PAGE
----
Mining communities in Kenya lose between Sh174 and Sh342 billion in earning potential every year due to mercury contamination, according to a new study published in The Journal of Environmental Management.
The report is the first peer-reviewed analysis to estimate economic losses due to IQ damage from mercury pollution in Kenya and 14 other countries.
Griffins Ochieng, the Programmes Coordinator, Centre for Environment Justice and Development (Cejad), says the study gives only a small sample of the extent of the damage that is happening across mining sites in the country.
“The high cost of mercury contamination should trigger actions to address pollution sources in Kenya,” he said.
Researchers from Cejad, a local NGO that aims at promoting environmental justice in the country, participated in the study by collecting hair samples from participants living near small scale gold mines in Masara, in Migori County.
At peak times, more than 20,000 miners work in the area, using mercury to amalgamate gold and then dumping the wastes into rivers that serve as main food sources for the surrounding communities.
“The Minamata Convention [on mercury] needs to be ratified and fully implemented to prevent lost earning potential in Kenya and other communities in the country,” Ochieng says.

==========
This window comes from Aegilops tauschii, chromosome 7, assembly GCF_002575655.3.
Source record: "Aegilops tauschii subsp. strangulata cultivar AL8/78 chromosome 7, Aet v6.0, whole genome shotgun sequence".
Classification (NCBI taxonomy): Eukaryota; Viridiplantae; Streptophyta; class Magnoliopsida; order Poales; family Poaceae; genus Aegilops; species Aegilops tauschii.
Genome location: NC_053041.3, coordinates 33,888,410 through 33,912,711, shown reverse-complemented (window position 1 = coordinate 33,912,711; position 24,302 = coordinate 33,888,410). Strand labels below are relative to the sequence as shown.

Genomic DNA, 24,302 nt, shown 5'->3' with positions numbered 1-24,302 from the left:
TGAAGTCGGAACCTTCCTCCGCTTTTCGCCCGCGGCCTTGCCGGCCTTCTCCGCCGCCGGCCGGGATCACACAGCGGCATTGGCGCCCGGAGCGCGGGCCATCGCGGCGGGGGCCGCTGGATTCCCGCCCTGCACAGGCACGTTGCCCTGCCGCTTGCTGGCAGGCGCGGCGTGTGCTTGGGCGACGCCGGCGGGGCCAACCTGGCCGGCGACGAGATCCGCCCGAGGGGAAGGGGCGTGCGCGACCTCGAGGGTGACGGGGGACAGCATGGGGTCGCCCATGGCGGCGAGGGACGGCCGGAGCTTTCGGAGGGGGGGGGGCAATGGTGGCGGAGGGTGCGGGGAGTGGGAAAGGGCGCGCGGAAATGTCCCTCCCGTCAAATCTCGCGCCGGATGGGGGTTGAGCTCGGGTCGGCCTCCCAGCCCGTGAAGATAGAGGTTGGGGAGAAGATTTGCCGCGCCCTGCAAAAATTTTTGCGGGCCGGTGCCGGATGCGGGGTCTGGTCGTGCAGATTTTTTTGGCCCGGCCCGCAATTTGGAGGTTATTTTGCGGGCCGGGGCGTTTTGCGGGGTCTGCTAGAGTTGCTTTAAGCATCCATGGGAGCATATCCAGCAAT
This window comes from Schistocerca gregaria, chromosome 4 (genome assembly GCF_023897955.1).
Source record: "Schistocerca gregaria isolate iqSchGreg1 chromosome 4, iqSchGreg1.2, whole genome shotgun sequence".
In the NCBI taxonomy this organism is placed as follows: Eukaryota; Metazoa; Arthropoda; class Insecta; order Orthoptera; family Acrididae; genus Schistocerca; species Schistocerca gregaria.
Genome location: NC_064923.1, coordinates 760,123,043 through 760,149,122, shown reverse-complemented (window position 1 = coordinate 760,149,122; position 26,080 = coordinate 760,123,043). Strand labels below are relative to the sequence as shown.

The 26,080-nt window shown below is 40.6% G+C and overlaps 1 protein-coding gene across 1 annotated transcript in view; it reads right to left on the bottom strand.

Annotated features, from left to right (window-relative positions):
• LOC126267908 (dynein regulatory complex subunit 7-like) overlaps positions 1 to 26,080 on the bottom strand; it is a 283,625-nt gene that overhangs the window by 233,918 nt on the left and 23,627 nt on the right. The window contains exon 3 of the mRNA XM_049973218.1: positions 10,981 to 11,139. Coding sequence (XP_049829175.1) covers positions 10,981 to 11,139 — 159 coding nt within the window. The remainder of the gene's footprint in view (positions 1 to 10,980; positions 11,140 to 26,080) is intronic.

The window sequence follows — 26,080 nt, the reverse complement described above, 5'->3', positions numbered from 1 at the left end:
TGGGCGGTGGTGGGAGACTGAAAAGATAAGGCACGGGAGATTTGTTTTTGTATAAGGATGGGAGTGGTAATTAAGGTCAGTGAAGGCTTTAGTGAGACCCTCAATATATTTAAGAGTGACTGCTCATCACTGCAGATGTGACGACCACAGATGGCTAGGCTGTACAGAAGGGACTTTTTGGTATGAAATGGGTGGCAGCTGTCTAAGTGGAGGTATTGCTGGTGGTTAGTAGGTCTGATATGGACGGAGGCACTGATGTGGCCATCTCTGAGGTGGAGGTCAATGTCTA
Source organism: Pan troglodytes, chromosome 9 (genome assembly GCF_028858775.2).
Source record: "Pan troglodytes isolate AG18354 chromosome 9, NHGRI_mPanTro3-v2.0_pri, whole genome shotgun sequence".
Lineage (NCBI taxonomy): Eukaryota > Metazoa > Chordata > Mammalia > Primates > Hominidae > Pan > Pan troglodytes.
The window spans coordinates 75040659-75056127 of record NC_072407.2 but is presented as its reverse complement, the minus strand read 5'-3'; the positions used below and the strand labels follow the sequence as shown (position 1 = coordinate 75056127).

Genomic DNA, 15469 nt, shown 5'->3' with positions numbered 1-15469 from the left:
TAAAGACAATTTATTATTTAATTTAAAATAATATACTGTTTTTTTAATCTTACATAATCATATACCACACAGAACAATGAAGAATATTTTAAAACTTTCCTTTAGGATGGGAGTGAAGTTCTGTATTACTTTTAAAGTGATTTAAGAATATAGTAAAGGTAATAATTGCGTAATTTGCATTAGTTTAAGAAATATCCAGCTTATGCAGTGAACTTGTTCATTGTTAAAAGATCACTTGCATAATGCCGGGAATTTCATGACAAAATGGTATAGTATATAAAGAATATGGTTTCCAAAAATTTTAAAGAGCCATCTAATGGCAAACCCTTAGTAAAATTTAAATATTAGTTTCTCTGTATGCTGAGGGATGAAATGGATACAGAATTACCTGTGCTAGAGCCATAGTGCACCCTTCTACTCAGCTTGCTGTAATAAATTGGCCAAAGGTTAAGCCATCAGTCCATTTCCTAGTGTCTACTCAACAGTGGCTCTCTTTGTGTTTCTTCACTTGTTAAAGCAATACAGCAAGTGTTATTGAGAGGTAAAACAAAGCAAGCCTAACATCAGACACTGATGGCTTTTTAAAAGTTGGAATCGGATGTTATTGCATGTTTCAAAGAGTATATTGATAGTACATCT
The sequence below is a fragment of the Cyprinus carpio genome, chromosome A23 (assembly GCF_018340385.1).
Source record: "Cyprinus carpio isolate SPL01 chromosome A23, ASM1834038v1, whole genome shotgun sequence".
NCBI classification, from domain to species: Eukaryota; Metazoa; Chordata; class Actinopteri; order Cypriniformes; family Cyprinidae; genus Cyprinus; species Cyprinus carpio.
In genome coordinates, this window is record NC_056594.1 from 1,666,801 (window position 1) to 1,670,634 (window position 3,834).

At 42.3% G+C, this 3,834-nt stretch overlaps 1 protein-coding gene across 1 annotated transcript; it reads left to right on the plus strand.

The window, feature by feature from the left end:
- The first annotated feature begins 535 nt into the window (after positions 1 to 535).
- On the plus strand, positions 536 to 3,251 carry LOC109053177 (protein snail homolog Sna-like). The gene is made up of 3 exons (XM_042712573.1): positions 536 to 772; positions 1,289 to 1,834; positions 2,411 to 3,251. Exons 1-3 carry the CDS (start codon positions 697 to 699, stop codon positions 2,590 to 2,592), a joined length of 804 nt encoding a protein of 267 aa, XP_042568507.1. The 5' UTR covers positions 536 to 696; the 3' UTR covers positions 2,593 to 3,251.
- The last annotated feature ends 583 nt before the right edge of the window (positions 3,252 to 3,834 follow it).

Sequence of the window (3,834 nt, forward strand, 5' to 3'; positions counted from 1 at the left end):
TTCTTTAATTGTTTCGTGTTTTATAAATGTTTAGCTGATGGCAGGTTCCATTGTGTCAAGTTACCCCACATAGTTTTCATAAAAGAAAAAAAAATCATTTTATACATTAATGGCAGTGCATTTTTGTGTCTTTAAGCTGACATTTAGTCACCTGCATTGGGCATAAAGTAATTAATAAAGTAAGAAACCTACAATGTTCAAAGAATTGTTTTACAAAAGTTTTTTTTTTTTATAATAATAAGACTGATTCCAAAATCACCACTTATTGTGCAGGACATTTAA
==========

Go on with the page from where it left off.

Hair samples from 71 per cent of participants from the area had mercury levels greater than 0.58 parts per million, the reference dose standard proposed in light of data suggesting harmful effects of mercury at low levels of exposure.
Levels ranged between .08 parts per million to 13.3 ppm.
Mercury exposure damages the nervous system, kidneys, and cardiovascular system.
Developing organ systems, such as the fetal nervous system, are the most sensitive the toxic effects of mercury, although nearly all organs are vulnerable.
Human exposure to mercury occurs primarily through the consumption of contaminated fish, although rice and direct exposure to mercury vapor can also be sources.
“Mercury is a serious global threat to human health and this study shows that it also imposes additional burdens on the economy.
"That’s why it is critical to monitor sources of mercury pollution to minimize its impacts on people and the environment,” Dr Joe DiGangi, a co-author of the report, says.